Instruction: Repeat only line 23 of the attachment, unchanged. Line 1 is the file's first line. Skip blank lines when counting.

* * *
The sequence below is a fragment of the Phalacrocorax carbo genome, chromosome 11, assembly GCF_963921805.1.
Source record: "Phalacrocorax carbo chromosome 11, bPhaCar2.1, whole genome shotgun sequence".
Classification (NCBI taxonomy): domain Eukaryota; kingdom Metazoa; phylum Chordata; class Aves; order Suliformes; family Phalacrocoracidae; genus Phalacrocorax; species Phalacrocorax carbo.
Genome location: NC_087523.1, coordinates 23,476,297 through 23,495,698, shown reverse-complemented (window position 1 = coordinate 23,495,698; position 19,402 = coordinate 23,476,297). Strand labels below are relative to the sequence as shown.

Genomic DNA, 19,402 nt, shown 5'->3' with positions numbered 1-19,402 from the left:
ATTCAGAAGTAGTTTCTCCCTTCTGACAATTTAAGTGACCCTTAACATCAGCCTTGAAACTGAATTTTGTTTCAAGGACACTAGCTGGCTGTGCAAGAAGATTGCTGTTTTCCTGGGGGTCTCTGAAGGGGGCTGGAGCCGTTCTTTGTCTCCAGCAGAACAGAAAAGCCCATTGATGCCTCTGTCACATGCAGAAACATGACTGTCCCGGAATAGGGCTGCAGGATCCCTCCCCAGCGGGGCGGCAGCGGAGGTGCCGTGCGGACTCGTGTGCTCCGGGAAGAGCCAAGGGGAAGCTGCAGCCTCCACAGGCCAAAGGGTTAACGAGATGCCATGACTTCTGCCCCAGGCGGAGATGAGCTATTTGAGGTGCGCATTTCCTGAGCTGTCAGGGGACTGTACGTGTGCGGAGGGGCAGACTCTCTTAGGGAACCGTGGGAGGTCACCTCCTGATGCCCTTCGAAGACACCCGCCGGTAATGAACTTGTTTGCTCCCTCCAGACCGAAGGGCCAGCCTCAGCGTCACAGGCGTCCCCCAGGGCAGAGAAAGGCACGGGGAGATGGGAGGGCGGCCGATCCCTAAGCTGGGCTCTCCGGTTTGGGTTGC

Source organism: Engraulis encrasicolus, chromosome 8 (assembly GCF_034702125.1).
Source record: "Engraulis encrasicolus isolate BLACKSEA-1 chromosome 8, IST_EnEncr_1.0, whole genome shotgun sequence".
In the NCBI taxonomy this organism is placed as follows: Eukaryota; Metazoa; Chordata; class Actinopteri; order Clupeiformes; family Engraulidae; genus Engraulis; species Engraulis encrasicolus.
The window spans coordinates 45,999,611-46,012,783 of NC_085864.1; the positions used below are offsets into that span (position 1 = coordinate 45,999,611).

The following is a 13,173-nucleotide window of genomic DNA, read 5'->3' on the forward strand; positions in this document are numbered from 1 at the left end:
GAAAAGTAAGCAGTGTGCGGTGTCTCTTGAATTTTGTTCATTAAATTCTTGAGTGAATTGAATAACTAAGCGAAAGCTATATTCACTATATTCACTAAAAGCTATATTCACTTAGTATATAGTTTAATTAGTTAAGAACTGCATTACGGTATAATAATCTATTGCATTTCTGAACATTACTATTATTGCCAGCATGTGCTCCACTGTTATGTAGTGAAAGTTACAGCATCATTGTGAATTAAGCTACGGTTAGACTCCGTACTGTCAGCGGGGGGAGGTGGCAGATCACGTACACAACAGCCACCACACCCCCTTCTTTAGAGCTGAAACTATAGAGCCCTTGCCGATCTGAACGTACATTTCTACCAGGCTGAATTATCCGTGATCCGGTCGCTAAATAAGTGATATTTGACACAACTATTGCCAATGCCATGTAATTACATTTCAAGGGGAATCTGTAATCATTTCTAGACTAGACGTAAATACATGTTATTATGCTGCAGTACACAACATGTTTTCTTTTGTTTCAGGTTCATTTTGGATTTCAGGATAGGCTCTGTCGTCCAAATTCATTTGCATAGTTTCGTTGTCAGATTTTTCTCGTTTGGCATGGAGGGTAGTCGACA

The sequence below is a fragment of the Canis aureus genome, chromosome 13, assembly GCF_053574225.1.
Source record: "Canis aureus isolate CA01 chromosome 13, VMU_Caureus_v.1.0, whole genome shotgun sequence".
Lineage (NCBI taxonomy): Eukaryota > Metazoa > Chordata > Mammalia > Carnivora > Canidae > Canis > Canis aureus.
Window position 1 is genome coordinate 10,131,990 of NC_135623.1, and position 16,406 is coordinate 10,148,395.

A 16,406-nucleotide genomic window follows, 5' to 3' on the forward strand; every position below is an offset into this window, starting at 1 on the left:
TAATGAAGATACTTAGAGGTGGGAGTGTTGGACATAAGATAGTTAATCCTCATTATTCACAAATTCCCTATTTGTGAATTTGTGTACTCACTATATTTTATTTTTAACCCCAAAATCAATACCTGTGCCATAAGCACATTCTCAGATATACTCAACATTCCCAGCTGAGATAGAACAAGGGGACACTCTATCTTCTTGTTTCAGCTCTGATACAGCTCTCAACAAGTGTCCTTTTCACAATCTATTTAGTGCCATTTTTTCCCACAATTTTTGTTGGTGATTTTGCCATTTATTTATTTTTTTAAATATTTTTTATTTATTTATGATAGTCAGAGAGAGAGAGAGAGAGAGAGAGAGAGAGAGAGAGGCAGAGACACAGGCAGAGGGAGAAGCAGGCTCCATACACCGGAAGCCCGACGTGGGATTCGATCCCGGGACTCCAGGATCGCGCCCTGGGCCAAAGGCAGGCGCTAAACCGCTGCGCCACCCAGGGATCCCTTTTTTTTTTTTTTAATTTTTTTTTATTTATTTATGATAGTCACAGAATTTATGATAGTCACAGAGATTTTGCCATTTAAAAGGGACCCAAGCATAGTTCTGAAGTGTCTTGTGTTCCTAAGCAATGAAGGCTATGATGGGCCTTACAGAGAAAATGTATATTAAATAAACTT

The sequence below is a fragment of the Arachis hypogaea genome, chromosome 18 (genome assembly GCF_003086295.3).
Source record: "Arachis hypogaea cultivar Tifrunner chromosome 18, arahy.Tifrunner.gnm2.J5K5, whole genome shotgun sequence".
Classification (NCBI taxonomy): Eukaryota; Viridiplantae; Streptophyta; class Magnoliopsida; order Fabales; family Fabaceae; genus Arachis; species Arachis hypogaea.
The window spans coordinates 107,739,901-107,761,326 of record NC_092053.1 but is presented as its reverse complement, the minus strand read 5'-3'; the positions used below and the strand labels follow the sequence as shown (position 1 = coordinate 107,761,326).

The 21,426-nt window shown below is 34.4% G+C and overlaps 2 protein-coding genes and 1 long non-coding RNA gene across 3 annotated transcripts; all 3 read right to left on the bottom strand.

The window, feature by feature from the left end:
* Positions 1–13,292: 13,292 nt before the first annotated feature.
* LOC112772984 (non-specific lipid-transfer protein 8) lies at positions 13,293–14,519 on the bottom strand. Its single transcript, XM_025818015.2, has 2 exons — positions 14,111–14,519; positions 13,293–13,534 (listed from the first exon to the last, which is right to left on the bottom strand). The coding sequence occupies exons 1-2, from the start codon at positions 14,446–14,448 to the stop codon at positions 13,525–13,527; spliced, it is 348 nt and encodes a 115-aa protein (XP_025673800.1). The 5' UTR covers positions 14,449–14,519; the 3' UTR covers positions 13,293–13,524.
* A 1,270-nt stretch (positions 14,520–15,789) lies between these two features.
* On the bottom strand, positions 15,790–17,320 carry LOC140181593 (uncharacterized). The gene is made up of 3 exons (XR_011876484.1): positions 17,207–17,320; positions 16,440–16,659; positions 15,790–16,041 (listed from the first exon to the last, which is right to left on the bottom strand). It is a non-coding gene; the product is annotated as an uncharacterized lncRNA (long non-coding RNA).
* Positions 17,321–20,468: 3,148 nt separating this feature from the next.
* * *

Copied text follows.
The 21,426-nt window shown below is 34.4% G+C and overlaps 2 protein-coding genes and 1 long non-coding RNA gene across 3 annotated transcripts; all 3 read right to left on the bottom strand.